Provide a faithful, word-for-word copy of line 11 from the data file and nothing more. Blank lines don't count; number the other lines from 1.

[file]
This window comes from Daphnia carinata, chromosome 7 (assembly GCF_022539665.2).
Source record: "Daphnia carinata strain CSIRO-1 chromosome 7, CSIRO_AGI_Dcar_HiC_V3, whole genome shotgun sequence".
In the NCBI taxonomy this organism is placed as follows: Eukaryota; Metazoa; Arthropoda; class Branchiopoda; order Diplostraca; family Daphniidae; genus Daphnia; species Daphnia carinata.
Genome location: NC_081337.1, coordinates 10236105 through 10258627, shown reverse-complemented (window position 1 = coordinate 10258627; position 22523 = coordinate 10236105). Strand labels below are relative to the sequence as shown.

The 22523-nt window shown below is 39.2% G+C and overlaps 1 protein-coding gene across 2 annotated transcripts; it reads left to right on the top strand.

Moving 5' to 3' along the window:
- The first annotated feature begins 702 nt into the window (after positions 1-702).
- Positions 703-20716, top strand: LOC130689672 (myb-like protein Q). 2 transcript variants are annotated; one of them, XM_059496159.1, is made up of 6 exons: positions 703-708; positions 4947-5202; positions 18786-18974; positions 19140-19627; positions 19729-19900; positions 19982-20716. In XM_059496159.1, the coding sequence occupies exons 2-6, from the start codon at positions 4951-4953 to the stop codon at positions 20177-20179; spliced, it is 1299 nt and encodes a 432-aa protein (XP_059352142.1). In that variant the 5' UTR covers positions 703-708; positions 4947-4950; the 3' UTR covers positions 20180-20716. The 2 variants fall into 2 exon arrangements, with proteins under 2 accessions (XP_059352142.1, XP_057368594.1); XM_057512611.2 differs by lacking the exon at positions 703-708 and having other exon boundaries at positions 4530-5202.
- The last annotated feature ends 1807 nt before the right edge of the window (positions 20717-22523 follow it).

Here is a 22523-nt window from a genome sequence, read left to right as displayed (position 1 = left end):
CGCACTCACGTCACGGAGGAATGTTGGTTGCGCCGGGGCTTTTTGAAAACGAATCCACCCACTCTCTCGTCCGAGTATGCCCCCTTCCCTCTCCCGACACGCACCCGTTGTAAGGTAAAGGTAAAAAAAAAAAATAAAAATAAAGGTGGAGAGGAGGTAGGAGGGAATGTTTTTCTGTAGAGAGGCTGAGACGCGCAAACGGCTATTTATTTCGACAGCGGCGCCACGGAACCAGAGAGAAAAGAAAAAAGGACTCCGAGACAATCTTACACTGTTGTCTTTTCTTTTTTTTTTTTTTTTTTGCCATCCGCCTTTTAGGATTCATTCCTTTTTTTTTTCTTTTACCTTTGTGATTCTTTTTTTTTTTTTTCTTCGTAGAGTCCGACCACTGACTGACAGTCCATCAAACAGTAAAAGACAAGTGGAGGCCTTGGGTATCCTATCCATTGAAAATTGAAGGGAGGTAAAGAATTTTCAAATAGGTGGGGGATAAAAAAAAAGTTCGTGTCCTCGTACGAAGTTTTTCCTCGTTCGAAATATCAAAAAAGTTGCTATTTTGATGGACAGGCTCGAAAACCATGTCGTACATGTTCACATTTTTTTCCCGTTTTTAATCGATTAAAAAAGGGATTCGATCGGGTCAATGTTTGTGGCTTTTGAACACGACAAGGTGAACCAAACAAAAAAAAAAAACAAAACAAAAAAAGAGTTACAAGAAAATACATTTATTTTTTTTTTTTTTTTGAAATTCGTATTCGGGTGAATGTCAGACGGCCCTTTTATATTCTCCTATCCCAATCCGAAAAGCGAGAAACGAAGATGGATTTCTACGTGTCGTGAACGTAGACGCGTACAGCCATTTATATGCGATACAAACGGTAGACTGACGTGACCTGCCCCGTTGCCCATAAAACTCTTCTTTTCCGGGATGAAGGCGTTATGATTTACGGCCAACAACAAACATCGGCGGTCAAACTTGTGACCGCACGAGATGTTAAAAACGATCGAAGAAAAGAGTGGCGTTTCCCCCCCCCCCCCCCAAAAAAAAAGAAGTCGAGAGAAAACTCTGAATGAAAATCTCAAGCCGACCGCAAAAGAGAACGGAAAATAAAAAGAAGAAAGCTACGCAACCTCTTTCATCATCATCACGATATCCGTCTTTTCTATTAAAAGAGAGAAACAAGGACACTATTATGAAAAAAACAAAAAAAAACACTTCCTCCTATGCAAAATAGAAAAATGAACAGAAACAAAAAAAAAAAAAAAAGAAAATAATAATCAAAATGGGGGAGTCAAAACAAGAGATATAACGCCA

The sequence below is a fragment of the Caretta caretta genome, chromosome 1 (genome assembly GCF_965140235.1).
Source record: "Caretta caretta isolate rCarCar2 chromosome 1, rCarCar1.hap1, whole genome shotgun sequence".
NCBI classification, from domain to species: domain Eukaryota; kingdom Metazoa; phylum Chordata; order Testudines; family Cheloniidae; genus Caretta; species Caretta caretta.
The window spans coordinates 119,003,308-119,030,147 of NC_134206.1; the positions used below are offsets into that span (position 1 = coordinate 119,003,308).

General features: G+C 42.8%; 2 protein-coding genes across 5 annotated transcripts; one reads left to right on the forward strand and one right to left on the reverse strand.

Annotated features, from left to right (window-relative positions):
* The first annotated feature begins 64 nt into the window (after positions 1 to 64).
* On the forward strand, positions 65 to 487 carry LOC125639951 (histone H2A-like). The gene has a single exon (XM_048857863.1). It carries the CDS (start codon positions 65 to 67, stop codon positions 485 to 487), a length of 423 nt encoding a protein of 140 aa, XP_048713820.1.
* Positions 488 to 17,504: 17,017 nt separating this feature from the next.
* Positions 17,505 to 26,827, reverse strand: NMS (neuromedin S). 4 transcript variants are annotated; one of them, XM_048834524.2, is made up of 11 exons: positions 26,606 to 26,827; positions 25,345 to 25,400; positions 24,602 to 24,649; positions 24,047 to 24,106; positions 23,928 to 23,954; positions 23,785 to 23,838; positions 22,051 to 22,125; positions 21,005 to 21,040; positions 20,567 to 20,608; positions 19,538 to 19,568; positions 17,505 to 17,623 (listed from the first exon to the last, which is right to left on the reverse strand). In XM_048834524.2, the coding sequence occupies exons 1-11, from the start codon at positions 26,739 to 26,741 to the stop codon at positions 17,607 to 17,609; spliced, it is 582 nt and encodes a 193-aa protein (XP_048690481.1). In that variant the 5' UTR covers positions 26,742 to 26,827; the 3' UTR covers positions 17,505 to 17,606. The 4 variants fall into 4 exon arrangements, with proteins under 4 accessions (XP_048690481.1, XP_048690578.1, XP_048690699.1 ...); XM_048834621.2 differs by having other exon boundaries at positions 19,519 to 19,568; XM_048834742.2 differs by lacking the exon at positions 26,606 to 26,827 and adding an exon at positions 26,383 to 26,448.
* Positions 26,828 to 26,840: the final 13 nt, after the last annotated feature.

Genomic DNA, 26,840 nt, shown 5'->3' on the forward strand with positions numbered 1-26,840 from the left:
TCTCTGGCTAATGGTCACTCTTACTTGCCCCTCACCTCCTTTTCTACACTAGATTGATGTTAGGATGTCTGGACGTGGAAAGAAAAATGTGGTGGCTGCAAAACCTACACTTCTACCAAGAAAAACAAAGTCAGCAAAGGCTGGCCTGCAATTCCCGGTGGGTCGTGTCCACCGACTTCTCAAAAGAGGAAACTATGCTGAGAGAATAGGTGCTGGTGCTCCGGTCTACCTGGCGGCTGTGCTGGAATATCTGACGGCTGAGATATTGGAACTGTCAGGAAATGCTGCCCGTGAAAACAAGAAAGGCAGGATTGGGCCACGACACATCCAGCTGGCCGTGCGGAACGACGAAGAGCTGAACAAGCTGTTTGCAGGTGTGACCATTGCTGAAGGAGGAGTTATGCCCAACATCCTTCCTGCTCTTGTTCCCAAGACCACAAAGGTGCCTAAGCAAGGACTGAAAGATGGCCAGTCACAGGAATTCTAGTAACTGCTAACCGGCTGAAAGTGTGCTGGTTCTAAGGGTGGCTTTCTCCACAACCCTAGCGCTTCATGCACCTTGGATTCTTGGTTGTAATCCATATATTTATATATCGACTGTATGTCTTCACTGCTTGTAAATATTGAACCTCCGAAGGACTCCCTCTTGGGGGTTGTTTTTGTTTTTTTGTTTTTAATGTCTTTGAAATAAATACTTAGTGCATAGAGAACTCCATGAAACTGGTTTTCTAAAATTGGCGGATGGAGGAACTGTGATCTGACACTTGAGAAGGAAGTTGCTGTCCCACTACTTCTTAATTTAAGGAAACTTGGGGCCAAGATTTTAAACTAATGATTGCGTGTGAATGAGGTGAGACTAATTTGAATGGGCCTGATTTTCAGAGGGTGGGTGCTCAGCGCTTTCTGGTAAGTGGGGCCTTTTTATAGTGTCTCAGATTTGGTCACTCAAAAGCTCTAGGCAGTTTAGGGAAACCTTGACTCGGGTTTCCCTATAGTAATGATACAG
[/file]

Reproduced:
CGCACTCACGTCACGGAGGAATGTTGGTTGCGCCGGGGCTTTTTGAAAACGAATCCACCCACTCTCTCGTCCGAGTATGCCCCCTTCCCTCTCCCGACACGCACCCGTTGTAAGGTAAAGGTAAAAAAAAAAAATAAAAATAAAGGTGGAGAGGAGGTAGGAGGGAATGTTTTTCTGTAGAGAGGCTGAGACGCGCAAACGGCTATTTATTTCGACAGCGGCGCCACGGAACCAGAGAGAAAAGAAAAAAGGACTCCGAGACAATCTTACACTGTTGTCTTTTCTTTTTTTTTTTTTTTTTTGCCATCCGCCTTTTAGGATTCATTCCTTTTTTTTTTCTTTTACCTTTGTGATTCTTTTTTTTTTTTTTCTTCGTAGAGTCCGACCACTGACTGACAGTCCATCAAACAGTAAAAGACAAGTGGAGGCCTTGGGTATCCTATCCATTGAAAATTGAAGGGAGGTAAAGAATTTTCAAATAGGTGGGGGATAAAAAAAAAGTTCGTGTCCTCGTACGAAGTTTTTCCTCGTTCGAAATATCAAAAAAGTTGCTATTTTGATGGACAGGCTCGAAAACCATGTCGTACATGTTCACATTTTTTTCCCGTTTTTAATCGATTAAAAAAGGGATTCGATCGGGTCAATGTTTGTGGCTTTTGAACACGACAAGGTGAACCAAACAAAAAAAAAAAACAAAACAAAAAAAGAGTTACAAGAAAATACATTTATTTTTTTTTTTTTTTTGAAATTCGTATTCGGGTGAATGTCAGACGGCCCTTTTATATTCTCCTATCCCAATCCGAAAAGCGAGAAACGAAGATGGATTTCTACGTGTCGTGAACGTAGACGCGTACAGCCATTTATATGCGATACAAACGGTAGACTGACGTGACCTGCCCCGTTGCCCATAAAACTCTTCTTTTCCGGGATGAAGGCGTTATGATTTACGGCCAACAACAAACATCGGCGGTCAAACTTGTGACCGCACGAGATGTTAAAAACGATCGAAGAAAAGAGTGGCGTTTCCCCCCCCCCCCCCCAAAAAAAAAGAAGTCGAGAGAAAACTCTGAATGAAAATCTCAAGCCGACCGCAAAAGAGAACGGAAAATAAAAAGAAGAAAGCTACGCAACCTCTTTCATCATCATCACGATATCCGTCTTTTCTATTAAAAGAGAGAAACAAGGACACTATTATGAAAAAAACAAAAAAAAACACTTCCTCCTATGCAAAATAGAAAAATGAACAGAAACAAAAAAAAAAAAAAAAGAAAATAATAATCAAAATGGGGGAGTCAAAACAAGAGATATAACGCCA